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Second-year MFA student Sean Enfield has an essay featured in the new issue of Tahoma Literary Review. The essay, “Song of the South, Reprise,” grapples with a legacy of racism, both personal and national, by reflecting on the long-forgotten Disney film Song of the South. An audio recording of Enfield’s essay is also available through the Tahoma Literary Review SoundCloud page.
Term Assistant Professor Joseph Holt‘s essay “Love Running” was recently featured on a “Breakup Reading List” at Longreads. The list also includes essays from Hanif Abdurraqib and Leslie Jamison. The featured works “have allowed me to grieve [and] have given me hope that there are new and unexpected futures ahead,” writes the list curator Jacqueline Alnes.
Associate Professor Daryl Farmer has an essay in the new edition of After the Art, a literary journal that features personal essays and review-essays in response to artworks. The essay, which is titled “The Chapel of Man and All That Endures,” examines physical art in Quito, Ecuador, as well as the landscape of the Atacama Desert in Northern Chile.
Assistant Professor Sara Eliza Johnson had several creative works published this spring. Her poem “Vapor” appears in The Cincinnati Review. Her essay “Thanatophilia: A Travelogue” appears in AGNI. And her essay “Xenomorph,” which is partly about the 1979 movie Alien, appears in Bright Wall/Dark Room.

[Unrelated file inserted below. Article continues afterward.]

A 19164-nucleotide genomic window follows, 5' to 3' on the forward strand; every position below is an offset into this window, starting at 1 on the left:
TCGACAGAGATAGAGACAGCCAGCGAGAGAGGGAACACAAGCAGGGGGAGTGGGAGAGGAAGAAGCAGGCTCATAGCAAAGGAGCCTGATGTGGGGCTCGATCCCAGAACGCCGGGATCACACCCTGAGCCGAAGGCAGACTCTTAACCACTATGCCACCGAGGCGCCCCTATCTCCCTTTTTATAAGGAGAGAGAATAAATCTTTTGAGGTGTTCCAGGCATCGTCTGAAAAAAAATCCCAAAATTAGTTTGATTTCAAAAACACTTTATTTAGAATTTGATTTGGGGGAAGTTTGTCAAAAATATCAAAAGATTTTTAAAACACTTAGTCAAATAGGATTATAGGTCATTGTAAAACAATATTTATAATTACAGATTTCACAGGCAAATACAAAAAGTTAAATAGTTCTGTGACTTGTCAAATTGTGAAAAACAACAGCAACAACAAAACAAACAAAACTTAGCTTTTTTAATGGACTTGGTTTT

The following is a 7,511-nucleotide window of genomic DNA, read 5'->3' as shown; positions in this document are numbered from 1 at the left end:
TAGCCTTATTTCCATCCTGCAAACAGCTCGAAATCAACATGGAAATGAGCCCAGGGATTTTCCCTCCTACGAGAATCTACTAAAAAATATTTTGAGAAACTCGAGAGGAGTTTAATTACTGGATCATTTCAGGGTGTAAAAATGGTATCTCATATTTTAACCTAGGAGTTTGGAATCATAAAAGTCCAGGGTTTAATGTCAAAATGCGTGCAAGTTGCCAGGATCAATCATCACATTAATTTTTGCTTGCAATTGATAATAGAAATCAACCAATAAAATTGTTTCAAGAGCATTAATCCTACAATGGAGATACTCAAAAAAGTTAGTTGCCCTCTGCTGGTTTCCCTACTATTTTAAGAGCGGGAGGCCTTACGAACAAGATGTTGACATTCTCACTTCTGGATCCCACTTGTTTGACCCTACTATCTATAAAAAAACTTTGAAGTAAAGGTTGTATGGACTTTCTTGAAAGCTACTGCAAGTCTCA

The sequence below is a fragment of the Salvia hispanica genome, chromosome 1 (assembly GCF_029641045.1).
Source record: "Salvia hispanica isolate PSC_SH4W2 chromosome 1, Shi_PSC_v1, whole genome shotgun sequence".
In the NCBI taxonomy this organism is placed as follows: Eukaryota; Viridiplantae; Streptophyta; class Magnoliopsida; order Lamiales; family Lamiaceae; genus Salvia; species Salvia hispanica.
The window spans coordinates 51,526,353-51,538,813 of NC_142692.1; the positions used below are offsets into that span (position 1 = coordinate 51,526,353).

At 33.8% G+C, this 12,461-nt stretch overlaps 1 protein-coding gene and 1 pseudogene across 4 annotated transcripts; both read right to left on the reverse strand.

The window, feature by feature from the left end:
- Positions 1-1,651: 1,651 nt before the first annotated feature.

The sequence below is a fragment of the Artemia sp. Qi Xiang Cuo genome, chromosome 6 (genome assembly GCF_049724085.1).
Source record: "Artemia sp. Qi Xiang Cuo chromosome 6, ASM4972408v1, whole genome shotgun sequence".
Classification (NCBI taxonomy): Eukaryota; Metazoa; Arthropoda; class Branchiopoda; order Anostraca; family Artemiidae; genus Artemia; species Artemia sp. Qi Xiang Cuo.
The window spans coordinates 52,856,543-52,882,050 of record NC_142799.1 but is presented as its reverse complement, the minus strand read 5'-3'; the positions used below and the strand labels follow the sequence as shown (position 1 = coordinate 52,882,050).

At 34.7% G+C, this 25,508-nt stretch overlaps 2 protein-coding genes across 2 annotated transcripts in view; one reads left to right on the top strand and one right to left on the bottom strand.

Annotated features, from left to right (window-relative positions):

Second-year MFA student David Aubuchon received a 2019 AWP Intro Journals honorable mention for his story “Finding Lula.” The Intro Journals Project is a literary award series open to MFA students from the 550+ AWP member institutions. David’s story was one of eight winners and honorable mentions selected in the fiction category for 2019.
MFA student Ryan Shek recently had his first fiction publication. His story “Ed’s Baby,” which is about vandalism on a failing cattle farm, appeared in Bat City Review 14 (Spring 2018), edited by Leah Hampton.
Professor Len Kamerling‘s most recent film, Changa Revisited, received a Best International Film Award at the ASTRA International Documentary Film Festival in Sibiu, Romania (October 2016). The film has also appeared at the Nordic Anthropological Film Festival in Bergen, Norway (September 2016); the Jean Rouch International Film Festival in Paris (November 2016); the Royal Anthropological Film Festival in Bristol, UK (March 2017); and the EthnograFilm Festival in Paris (April 2017).
Professor Gerri Brightwell‘s short story “Williamsville” was selected for publication in The Best American Mystery Stories 2017 edited by John Sandford and Otto Penzler. It originally appeared in Alaska Quarterly Review spring & summer 2016.